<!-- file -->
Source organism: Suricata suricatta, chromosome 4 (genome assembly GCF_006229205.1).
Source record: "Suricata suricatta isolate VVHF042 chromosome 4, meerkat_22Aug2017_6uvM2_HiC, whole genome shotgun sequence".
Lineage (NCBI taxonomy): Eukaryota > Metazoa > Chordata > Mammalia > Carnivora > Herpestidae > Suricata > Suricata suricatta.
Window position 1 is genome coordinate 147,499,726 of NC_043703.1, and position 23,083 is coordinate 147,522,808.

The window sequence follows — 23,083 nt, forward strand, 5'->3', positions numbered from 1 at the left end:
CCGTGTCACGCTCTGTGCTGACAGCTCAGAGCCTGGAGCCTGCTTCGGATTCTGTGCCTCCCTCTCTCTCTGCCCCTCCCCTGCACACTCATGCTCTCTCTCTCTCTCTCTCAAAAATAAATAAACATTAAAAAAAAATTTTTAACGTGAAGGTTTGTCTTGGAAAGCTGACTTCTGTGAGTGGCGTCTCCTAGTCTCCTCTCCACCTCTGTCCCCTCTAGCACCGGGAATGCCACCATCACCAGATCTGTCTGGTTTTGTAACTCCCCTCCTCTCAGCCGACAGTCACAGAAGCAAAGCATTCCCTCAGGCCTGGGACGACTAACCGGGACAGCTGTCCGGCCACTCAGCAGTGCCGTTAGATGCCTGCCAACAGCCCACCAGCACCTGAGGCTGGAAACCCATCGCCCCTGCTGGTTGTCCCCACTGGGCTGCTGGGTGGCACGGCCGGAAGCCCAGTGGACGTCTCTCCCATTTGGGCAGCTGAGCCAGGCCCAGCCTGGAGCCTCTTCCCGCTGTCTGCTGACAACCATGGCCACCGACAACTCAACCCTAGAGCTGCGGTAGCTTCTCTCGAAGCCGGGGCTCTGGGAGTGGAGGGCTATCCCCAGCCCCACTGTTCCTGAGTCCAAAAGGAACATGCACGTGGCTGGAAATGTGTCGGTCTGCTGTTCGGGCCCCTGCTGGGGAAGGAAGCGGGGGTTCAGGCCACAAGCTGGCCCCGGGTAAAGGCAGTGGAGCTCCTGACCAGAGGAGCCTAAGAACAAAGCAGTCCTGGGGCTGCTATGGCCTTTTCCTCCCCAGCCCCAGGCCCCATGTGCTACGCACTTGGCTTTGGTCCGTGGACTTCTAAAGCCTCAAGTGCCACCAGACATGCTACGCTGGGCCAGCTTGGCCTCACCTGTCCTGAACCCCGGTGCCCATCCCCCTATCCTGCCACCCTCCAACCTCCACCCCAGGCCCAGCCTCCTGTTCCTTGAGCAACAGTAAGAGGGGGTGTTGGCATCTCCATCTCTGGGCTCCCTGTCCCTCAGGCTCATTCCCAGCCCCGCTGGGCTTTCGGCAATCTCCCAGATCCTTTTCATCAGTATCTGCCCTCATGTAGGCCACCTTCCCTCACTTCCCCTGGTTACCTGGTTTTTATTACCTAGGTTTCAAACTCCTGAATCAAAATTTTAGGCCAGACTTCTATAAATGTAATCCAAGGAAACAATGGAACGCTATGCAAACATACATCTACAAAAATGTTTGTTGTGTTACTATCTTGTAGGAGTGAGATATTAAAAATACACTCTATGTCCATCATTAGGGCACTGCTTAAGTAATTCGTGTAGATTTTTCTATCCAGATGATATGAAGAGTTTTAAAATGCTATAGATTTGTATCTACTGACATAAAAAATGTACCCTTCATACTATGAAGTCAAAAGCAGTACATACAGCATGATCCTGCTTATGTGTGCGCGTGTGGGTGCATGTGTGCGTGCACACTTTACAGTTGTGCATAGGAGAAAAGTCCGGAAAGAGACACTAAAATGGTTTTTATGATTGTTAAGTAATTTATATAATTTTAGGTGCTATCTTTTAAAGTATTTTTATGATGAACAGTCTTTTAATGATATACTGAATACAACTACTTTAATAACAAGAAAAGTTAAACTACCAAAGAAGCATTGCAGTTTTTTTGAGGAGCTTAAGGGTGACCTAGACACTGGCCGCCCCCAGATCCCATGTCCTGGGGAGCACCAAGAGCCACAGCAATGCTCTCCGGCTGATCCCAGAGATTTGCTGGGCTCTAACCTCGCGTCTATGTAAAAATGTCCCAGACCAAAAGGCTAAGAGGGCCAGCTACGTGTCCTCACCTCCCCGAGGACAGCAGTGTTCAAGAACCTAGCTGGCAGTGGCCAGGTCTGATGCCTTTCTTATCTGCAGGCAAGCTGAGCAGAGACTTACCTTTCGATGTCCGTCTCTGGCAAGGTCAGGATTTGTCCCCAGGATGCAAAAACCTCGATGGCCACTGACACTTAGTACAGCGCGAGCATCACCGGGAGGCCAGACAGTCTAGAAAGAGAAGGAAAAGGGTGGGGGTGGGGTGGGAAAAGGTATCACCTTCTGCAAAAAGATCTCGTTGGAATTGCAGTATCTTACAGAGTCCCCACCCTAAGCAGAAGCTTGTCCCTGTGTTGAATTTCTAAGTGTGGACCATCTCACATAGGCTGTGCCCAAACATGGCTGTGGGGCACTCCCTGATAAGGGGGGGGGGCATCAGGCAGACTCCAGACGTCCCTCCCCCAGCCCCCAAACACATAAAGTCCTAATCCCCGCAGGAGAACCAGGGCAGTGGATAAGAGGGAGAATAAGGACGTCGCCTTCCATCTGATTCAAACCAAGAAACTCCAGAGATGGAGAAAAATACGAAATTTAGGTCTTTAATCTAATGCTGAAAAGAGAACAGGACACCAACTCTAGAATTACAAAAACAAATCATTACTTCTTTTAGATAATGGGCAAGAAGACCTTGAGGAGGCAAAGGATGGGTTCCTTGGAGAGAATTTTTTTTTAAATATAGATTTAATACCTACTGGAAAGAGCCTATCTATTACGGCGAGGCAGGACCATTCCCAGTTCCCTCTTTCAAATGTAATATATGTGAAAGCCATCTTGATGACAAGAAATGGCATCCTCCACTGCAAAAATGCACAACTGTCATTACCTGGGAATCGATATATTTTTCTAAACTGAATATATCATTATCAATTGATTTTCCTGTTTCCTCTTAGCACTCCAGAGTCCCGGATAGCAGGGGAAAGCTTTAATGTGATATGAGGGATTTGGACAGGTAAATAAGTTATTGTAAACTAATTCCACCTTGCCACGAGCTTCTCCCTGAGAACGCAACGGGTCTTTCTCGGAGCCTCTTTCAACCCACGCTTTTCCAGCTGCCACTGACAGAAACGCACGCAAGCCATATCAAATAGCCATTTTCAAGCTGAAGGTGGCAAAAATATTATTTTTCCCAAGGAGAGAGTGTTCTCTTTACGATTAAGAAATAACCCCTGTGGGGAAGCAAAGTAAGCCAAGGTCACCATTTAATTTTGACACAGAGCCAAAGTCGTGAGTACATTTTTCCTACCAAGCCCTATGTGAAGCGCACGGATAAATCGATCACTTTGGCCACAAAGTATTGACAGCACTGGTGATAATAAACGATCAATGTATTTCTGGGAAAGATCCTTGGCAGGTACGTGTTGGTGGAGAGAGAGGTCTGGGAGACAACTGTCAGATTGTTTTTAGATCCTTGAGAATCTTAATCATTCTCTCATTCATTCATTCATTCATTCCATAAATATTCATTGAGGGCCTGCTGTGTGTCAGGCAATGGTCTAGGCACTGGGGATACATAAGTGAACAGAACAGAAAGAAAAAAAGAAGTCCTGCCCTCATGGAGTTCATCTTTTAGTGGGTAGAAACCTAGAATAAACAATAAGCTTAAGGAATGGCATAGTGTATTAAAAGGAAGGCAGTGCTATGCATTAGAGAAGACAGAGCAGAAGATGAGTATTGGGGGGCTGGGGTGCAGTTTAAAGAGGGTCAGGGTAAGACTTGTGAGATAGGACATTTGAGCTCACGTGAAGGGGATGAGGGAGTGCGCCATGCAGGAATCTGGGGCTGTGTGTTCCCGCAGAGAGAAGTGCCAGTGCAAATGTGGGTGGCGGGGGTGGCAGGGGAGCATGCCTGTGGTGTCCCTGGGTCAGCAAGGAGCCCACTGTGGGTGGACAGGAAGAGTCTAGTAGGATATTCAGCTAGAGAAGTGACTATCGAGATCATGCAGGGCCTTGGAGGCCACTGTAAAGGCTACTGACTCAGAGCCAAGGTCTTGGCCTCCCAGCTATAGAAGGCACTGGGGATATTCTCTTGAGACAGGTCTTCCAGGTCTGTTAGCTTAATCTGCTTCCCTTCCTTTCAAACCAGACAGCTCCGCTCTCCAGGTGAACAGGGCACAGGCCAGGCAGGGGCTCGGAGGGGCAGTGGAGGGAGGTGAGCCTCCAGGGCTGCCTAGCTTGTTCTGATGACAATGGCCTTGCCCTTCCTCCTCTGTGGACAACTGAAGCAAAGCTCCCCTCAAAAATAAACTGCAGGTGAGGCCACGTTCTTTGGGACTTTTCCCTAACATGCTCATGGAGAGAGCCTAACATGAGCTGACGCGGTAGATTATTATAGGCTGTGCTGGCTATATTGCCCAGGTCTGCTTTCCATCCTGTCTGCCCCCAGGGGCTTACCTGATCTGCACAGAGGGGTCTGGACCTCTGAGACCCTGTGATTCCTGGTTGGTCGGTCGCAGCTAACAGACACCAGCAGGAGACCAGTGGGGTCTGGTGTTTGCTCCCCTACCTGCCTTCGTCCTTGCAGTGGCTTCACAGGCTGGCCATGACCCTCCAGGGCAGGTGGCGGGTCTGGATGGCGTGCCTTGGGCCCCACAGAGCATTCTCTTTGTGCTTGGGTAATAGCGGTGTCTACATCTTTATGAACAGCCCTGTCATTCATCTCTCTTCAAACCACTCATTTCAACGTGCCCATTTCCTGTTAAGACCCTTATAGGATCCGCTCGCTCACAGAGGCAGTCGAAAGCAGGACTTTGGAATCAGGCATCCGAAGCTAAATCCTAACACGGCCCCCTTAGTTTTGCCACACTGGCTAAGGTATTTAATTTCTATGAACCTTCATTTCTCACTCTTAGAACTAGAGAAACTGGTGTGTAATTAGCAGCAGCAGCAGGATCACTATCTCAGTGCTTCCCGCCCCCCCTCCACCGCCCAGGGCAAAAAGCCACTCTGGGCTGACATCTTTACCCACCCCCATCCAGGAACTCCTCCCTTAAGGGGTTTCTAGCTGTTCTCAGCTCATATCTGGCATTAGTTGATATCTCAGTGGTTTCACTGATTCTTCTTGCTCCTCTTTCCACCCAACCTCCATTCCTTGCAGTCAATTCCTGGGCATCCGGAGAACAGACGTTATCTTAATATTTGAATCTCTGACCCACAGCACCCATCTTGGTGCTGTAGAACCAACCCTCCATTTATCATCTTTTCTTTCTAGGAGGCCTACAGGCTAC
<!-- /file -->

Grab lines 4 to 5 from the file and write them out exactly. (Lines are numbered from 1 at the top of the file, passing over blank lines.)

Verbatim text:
Window position 1 is genome coordinate 147,499,726 of NC_043703.1, and position 23,083 is coordinate 147,522,808.

The window sequence follows — 23,083 nt, forward strand, 5'->3', positions numbered from 1 at the left end: